However, the weeknights he was gone combined with the weeknights (and one weekend) that I was away lead to me starting a new scrapbook to document our wedding, honeymoon, and first year of married life. I discovered the awesomeness that is Scandal (how did I not know how cool this show was??), and I was able to really figure out how to make an evening routine with our cats, running, and housework really work for the both of us.

    Now, we’re having to reintegrate, in a way, because there is a many-week hiatus from business travel, which is nice. It means things are back to semi-normal routine-wise. We’re just having to figure out how to adapt to the colder-than-normal fall temperatures!

    • Jess

      just commenting to say YES to scandal. It’s a great show to watch with your partner, or without (says someone who sneaks episodes when she’s supposed to be waiting to watch them together, and is definitely not me). She’s inspired me to get a kickass wardrobe and drink red wine while wearing white. :)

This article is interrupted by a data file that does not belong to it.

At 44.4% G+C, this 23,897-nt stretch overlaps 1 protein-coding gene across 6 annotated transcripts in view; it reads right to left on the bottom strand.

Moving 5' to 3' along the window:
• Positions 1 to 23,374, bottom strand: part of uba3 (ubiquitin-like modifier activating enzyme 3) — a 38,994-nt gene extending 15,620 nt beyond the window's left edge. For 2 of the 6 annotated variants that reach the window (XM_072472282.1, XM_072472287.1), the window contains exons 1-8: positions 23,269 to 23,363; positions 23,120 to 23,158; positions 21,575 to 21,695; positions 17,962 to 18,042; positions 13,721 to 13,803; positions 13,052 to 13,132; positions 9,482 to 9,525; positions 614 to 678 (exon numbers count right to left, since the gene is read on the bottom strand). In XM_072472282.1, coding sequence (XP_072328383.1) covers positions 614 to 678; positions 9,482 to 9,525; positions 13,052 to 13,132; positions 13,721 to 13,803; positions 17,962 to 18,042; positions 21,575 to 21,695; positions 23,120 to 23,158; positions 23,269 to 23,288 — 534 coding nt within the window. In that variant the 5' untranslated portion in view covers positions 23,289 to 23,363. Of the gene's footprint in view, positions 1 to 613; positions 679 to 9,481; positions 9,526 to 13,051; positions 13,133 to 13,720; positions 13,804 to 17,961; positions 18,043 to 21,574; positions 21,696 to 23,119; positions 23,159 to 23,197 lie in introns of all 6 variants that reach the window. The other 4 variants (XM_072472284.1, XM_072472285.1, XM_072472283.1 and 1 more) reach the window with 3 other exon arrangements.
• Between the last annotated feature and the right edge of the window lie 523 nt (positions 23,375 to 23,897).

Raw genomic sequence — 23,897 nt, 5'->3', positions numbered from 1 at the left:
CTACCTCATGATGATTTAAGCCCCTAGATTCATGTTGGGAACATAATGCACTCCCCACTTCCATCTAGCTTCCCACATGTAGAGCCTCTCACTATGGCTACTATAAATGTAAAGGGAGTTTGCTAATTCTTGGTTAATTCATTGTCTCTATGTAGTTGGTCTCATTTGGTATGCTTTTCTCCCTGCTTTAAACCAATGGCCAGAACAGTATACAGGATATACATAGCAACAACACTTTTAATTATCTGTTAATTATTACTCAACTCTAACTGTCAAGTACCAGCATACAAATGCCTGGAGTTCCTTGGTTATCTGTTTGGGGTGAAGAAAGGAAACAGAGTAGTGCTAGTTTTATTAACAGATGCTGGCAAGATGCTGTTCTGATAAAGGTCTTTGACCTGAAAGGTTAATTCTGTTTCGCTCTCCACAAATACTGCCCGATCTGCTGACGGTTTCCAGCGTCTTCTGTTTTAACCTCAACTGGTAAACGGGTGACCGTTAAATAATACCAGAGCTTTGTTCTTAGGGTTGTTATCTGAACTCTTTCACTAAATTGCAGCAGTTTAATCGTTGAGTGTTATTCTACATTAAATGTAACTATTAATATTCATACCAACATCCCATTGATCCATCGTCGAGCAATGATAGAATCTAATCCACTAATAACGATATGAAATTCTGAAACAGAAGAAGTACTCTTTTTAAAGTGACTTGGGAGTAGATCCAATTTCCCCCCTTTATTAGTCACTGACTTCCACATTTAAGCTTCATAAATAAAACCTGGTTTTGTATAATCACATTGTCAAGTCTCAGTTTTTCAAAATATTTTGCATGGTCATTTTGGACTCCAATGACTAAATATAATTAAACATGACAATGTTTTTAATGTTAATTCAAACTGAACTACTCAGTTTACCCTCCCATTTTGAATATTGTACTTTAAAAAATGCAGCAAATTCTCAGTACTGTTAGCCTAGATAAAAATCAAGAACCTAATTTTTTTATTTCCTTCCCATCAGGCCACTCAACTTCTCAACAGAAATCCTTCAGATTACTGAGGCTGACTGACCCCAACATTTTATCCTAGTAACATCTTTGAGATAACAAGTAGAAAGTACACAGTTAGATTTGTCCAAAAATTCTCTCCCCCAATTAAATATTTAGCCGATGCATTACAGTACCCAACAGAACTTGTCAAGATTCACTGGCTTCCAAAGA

• http://www.esphixiet.blogspot.ca Whitney

    As a Military Spouse, the comings and goings, frequent absences, and feelings of singleness are a common part of my life. Having a spouse that relishes both my self-reliance, AND my utter girlishness, there is often feelings of conflict when it comes time for him to leave. I know I *can* do it, but he’s my partner in crime and he’s SUPPOSED to be there for me, right?
    The craziest part about life, though, is how during one stint of absence you can rock the feelings of singleness, hang out with your girls, eat cookie dough for dinner and feel totally awesome about life, and yet when the next one comes around you’re left feeling paralyzed, like someone has removed one of your limbs.
    I guess that’s fitting though – this person you’ve chosen for life is suddenly not really there and you have to grieve this change a little bit.

    And hell, you can always make up for the crap upon homecoming ;)

    • js